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by Ted Fisher, County Extension Horticulturist, Emeritus Texas AgriLife Extension Extension

"What's best for the environment?" is often asked these days. Well, one thing we can do for the environment is teach our children respect and concern for nature. One way to do this and to have fun at the same time is a child's garden. The immediate and long-term benefits of encouraging children to plant and maintain their own garden are enormous.

Through school and the media, many youngsters, even preschoolers, are aware of nature and ecology. The garden is an excellent place to reinforce what they have heard and learned and to encourage their creativity and self-discipline. They will be exposed to the beauty of nature, and through growing vegetables they may learn a degree of self-sufficiency.

We can't run out and plant a rain forest in our back yards, but a childhood start on understanding and respecting the environment plants the "seeds" for future responsibilities. We all know it needs to be done, so let's do it and have fun.

A small garden, perhaps no more, than 4 feet by 4 feet and planted with a mix of flowers and vegetables, can instill an appreciation of nature and provide a place for these fun learning activities. Although a child's garden may not be as neatly tended as a parent's or grandparent's, give the choicest garden spot to the child. Lots of sun and good soil will aid in success.

Let your child help prepare the soil. Dirt can be turned over with a small shovel or trowel, and clumps can be broken up by hand or by "stomping" on them.

Choose easy-to-grow plants and as many different ones as you can get into the small space. Carrots, radishes and tomatoes are good vegetable choices.

For flowers, choose some that can be used as cut flowers or for special "gifts" for Mom, like zinnias, marigolds or salvia. For something spectacular to a child, plant a few sunflowers, which can range from 2 feet to 10 feet tall.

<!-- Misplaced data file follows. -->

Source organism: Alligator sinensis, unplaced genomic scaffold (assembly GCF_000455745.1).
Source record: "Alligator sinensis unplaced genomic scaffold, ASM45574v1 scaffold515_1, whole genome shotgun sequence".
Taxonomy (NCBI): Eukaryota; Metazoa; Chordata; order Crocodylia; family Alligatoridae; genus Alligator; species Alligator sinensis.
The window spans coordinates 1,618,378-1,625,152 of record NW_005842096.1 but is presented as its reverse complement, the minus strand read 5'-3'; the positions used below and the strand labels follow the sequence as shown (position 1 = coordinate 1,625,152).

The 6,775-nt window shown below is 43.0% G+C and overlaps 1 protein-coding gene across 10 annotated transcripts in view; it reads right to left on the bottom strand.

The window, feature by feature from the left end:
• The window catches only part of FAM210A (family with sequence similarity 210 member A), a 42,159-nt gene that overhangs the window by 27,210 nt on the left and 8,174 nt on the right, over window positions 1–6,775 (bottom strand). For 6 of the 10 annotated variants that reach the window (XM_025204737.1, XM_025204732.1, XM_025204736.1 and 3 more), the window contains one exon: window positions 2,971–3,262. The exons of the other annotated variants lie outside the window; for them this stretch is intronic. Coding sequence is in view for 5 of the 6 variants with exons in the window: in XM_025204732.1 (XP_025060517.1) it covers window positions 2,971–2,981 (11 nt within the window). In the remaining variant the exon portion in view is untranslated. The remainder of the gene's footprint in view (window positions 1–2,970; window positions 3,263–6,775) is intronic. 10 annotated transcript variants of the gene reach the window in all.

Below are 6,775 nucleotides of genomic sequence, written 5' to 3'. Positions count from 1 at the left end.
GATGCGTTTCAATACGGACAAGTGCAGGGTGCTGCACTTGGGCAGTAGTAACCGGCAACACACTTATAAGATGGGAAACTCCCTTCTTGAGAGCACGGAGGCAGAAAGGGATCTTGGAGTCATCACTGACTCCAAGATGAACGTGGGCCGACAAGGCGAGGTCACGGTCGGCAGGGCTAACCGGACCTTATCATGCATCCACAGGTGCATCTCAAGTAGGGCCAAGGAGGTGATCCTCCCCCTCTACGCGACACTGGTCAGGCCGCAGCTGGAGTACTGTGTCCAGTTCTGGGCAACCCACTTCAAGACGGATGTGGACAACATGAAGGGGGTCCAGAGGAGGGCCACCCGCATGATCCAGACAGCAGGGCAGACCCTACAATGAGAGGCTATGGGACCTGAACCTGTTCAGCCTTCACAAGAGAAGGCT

Starting from seed is a good learning experience. Small children will find large seeds such as corn, beans and sunflowers easy to handle and plant. Bedding plants, too, are an excellent choice for getting started.

Recycling is an important part of our environment, and few activities lend themselves to this as well as gardening does. Grass clippings, shredded leaves and vegetable matter can be put into a compost bin to be recycled into composted soil that is nutritious for plants.

Don't despair if you don't have a garden plot. You can garden anywhere in pots and containers. A container garden on a balcony, patio or deck can produce a lot of flowers and vegetables, and it often makes caring for your garden even simpler.

Children love something to be their "very own," so keep your child interested and aware of his or her garden by putting the child's name there on a sign. For real personalization, make plant stakes or labels that say "Mary's beans, "John's zinnias," etc.

If you start from seed, you can use the seed packet stapled to a stake with the child's name written on it. Bedding plants usually come with a plant tag you can use. Colorful pictures help children imagine what will grow.

Children love to water - particularly at full force of the hose. You will want to remind them that rain usually falls a little more gently and that they should imitate the rain. A personalized sprinkling can is a good idea for younger children.

Weeding is another matter. At first, even for adults, it can be difficult to tell small wanted plants from small unwanted weeds. You may want to let things grow a little before weeding too much.

"Patience is a virtue," goes an old saying, and the wait for flowers and vegetables to mature can begin to teach the rewards of patience. Watching a garden grow may not be easy: Children may want to pull up young carrots and radishes to see if they are "done." Even if children do pull up a few young plants, the vegetables may be mature enough to wash off and give a taste of bigger things to come.

Gardening provides an ideal time to talk to your child. Of course, you will want to talk a little about how plants grow, and talk about the birds and insects and worms and all that good gardening stuff. Ask them if they were a plant, what kind would they be and why? If they were a plant, what would they tell the gardener?

You'll be surprised what you can learn in your child's garden, and your opportunity to hear your child's thoughts will help you guide their personal growth as well as their gardening growth.